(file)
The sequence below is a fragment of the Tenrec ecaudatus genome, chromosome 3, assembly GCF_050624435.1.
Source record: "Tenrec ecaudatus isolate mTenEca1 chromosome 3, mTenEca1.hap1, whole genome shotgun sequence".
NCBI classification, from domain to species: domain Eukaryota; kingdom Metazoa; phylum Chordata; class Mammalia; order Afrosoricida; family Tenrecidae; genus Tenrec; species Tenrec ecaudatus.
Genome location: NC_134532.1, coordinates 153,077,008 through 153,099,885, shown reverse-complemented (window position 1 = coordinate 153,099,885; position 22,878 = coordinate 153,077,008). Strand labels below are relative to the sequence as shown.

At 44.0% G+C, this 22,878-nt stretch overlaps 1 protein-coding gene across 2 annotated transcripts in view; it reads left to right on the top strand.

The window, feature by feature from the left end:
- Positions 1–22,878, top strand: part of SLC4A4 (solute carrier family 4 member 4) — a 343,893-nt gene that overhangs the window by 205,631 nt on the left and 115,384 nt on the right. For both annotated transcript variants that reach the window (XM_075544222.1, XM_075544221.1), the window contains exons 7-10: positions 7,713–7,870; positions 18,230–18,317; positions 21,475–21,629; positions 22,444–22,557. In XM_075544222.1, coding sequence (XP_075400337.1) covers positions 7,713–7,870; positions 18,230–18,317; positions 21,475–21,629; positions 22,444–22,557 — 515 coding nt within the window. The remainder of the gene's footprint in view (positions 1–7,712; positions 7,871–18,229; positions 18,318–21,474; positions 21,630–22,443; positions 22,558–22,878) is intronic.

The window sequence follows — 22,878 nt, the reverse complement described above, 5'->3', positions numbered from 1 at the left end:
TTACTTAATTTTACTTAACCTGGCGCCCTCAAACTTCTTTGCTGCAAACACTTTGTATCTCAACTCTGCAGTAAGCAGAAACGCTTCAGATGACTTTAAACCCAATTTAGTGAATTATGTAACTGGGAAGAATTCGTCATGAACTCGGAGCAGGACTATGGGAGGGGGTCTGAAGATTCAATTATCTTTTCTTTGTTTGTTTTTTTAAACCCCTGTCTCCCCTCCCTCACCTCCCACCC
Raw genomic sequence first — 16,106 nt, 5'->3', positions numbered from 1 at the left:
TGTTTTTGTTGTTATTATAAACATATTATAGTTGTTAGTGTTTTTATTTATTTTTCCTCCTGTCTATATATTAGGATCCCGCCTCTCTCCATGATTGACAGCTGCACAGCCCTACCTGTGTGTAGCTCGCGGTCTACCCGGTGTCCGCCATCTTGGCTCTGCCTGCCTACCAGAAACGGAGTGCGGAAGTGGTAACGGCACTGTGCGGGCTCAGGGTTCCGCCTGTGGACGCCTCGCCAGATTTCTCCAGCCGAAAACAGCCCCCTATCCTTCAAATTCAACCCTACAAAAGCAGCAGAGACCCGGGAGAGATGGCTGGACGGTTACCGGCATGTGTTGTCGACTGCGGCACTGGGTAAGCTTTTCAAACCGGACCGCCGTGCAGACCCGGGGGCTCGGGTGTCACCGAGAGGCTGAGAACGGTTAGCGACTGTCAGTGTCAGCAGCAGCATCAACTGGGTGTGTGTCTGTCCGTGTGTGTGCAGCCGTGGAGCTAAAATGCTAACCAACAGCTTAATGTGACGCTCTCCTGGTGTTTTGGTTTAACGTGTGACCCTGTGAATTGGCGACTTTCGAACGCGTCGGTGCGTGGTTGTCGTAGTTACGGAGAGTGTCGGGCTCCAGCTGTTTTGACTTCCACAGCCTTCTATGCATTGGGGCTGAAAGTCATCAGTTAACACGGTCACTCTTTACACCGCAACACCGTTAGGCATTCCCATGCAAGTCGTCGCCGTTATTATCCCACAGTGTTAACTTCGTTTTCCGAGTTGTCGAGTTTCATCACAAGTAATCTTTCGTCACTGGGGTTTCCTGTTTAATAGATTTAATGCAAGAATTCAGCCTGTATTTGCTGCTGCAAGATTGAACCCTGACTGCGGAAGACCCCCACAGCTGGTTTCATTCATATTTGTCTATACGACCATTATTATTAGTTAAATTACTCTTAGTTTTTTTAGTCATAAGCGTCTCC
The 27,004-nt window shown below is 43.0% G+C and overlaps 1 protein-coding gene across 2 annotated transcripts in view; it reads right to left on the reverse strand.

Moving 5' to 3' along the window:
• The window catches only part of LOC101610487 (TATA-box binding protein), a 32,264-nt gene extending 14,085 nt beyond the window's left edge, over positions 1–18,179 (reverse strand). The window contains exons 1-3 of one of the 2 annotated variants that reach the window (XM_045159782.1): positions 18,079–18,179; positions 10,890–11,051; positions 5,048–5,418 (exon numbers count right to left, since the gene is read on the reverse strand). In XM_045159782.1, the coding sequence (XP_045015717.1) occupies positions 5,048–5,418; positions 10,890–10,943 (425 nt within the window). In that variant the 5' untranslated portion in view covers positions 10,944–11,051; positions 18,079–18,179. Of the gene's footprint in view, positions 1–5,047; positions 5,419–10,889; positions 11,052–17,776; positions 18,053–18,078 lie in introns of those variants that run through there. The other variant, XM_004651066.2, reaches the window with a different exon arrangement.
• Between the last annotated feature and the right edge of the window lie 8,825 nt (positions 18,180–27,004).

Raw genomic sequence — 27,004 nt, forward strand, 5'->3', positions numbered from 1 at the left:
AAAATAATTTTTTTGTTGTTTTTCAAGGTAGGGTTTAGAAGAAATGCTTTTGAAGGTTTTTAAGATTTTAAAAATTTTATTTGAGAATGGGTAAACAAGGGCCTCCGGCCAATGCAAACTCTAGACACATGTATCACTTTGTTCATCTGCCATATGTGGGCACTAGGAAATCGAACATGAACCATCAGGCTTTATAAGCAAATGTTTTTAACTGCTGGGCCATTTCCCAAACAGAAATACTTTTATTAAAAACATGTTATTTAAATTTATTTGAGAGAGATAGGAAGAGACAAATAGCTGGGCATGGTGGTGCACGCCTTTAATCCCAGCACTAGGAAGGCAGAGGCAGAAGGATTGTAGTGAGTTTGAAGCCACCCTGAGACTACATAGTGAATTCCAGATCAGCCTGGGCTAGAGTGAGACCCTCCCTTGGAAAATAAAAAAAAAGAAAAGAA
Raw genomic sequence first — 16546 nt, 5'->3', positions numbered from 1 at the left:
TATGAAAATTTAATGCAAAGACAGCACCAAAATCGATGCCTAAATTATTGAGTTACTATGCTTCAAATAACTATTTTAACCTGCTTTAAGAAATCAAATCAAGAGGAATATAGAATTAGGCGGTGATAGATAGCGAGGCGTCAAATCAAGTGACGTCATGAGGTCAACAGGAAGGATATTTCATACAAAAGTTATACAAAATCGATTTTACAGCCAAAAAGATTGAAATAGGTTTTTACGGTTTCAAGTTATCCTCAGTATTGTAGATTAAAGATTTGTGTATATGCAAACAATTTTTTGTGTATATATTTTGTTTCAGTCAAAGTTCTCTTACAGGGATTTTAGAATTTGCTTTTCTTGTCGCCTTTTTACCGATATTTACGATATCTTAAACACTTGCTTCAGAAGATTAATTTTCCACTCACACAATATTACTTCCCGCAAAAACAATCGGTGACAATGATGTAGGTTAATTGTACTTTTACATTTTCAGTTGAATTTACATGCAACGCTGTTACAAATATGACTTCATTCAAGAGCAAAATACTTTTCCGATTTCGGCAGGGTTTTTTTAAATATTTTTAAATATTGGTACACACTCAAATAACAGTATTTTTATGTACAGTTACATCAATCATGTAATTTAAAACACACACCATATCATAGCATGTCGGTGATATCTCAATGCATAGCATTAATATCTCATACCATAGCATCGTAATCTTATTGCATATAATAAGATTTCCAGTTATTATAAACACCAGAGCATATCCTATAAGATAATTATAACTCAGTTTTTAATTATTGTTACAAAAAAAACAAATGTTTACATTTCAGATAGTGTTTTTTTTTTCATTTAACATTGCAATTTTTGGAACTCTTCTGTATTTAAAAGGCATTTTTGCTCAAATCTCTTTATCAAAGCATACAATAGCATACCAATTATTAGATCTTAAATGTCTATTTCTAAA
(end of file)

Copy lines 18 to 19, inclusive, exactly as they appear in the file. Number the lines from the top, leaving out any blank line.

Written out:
Raw genomic sequence first — 16546 nt, 5'->3', positions numbered from 1 at the left:
TATGAAAATTTAATGCAAAGACAGCACCAAAATCGATGCCTAAATTATTGAGTTACTATGCTTCAAATAACTATTTTAACCTGCTTTAAGAAATCAAATCAAGAGGAATATAGAATTAGGCGGTGATAGATAGCGAGGCGTCAAATCAAGTGACGTCATGAGGTCAACAGGAAGGATATTTCATACAAAAGTTATACAAAATCGATTTTACAGCCAAAAAGATTGAAATAGGTTTTTACGGTTTCAAGTTATCCTCAGTATTGTAGATTAAAGATTTGTGTATATGCAAACAATTTTTTGTGTATATATTTTGTTTCAGTCAAAGTTCTCTTACAGGGATTTTAGAATTTGCTTTTCTTGTCGCCTTTTTACCGATATTTACGATATCTTAAACACTTGCTTCAGAAGATTAATTTTCCACTCACACAATATTACTTCCCGCAAAAACAATCGGTGACAATGATGTAGGTTAATTGTACTTTTACATTTTCAGTTGAATTTACATGCAACGCTGTTACAAATATGACTTCATTCAAGAGCAAAATACTTTTCCGATTTCGGCAGGGTTTTTTTAAATATTTTTAAATATTGGTACACACTCAAATAACAGTATTTTTATGTACAGTTACATCAATCATGTAATTTAAAACACACACCATATCATAGCATGTCGGTGATATCTCAATGCATAGCATTAATATCTCATACCATAGCATCGTAATCTTATTGCATATAATAAGATTTCCAGTTATTATAAACACCAGAGCATATCCTATAAGATAATTATAACTCAGTTTTTAATTATTGTTACAAAAAAAACAAATGTTTACATTTCAGATAGTGTTTTTTTTTTCATTTAACATTGCAATTTTTGGAACTCTTCTGTATTTAAAAGGCATTTTTGCTCAAATCTCTTTATCAAAGCATACAATAGCATACCAATTATTAGATCTTAAATGTCTATTTCTAAA